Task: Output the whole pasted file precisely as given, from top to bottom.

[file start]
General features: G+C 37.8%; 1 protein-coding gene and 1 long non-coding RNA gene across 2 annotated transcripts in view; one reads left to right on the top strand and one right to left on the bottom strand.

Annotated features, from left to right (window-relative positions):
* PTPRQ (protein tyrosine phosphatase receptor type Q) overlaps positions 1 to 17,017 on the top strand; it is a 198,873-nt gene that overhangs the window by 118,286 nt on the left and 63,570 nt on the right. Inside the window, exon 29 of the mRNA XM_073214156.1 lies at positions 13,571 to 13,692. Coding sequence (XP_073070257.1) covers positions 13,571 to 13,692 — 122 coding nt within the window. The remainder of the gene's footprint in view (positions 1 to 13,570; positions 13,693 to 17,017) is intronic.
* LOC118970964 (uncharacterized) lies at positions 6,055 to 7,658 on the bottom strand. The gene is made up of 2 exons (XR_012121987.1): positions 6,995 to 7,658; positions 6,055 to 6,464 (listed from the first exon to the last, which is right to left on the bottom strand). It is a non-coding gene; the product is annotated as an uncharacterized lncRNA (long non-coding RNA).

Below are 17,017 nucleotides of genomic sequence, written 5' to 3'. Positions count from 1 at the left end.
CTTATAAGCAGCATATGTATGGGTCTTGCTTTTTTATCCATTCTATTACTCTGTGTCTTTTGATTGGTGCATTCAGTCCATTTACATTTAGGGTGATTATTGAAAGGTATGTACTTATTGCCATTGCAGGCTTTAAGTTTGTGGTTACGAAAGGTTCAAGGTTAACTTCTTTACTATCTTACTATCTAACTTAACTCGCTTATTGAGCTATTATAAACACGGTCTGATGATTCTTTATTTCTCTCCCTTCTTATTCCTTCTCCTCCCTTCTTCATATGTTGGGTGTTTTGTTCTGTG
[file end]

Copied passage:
General features: G+C 37.8%; 1 protein-coding gene and 1 long non-coding RNA gene across 2 annotated transcripts in view; one reads left to right on the top strand and one right to left on the bottom strand.

Annotated features, from left to right (window-relative positions):
* PTPRQ (protein tyrosine phosphatase receptor type Q) overlaps positions 1 to 17,017 on the top strand; it is a 198,873-nt gene that overhangs the window by 118,286 nt on the left and 63,570 nt on the right. Inside the window, exon 29 of the mRNA XM_073214156.1 lies at positions 13,571 to 13,692. Coding sequence (XP_073070257.1) covers positions 13,571 to 13,692 — 122 coding nt within the window. The remainder of the gene's footprint in view (positions 1 to 13,570; positions 13,693 to 17,017) is intronic.
* LOC118970964 (uncharacterized) lies at positions 6,055 to 7,658 on the bottom strand. The gene is made up of 2 exons (XR_012121987.1): positions 6,995 to 7,658; positions 6,055 to 6,464 (listed from the first exon to the last, which is right to left on the bottom strand). It is a non-coding gene; the product is annotated as an uncharacterized lncRNA (long non-coding RNA).

Below are 17,017 nucleotides of genomic sequence, written 5' to 3'. Positions count from 1 at the left end.
CTTATAAGCAGCATATGTATGGGTCTTGCTTTTTTATCCATTCTATTACTCTGTGTCTTTTGATTGGTGCATTCAGTCCATTTACATTTAGGGTGATTATTGAAAGGTATGTACTTATTGCCATTGCAGGCTTTAAGTTTGTGGTTACGAAAGGTTCAAGGTTAACTTCTTTACTATCTTACTATCTAACTTAACTCGCTTATTGAGCTATTATAAACACGGTCTGATGATTCTTTATTTCTCTCCCTTCTTATTCCTTCTCCTCCCTTCTTCATATGTTGGGTGTTTTGTTCTGTG